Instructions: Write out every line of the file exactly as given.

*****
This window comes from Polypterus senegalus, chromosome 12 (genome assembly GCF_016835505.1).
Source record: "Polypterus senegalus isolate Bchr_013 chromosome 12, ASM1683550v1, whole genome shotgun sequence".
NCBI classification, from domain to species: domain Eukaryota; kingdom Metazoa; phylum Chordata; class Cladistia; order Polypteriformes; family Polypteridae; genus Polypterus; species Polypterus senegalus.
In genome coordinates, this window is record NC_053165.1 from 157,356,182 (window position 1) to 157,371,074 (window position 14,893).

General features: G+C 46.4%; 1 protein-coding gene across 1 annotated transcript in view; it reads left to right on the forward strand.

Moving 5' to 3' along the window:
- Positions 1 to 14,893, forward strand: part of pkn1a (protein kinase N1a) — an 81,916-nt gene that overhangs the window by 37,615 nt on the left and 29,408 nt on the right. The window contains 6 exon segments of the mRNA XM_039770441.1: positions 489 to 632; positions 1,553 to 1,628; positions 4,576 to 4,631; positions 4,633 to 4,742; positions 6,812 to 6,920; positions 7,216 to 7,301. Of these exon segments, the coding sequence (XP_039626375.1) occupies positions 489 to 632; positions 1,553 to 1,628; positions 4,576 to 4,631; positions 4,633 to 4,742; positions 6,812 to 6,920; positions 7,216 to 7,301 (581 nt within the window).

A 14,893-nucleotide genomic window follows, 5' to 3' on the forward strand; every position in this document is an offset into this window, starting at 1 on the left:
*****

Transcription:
This window comes from Polypterus senegalus, chromosome 12 (genome assembly GCF_016835505.1).
Source record: "Polypterus senegalus isolate Bchr_013 chromosome 12, ASM1683550v1, whole genome shotgun sequence".
NCBI classification, from domain to species: domain Eukaryota; kingdom Metazoa; phylum Chordata; class Cladistia; order Polypteriformes; family Polypteridae; genus Polypterus; species Polypterus senegalus.
In genome coordinates, this window is record NC_053165.1 from 157,356,182 (window position 1) to 157,371,074 (window position 14,893).

General features: G+C 46.4%; 1 protein-coding gene across 1 annotated transcript in view; it reads left to right on the forward strand.

Moving 5' to 3' along the window:
- Positions 1 to 14,893, forward strand: part of pkn1a (protein kinase N1a) — an 81,916-nt gene that overhangs the window by 37,615 nt on the left and 29,408 nt on the right. The window contains 6 exon segments of the mRNA XM_039770441.1: positions 489 to 632; positions 1,553 to 1,628; positions 4,576 to 4,631; positions 4,633 to 4,742; positions 6,812 to 6,920; positions 7,216 to 7,301. Of these exon segments, the coding sequence (XP_039626375.1) occupies positions 489 to 632; positions 1,553 to 1,628; positions 4,576 to 4,631; positions 4,633 to 4,742; positions 6,812 to 6,920; positions 7,216 to 7,301 (581 nt within the window).

A 14,893-nucleotide genomic window follows, 5' to 3' on the forward strand; every position in this document is an offset into this window, starting at 1 on the left: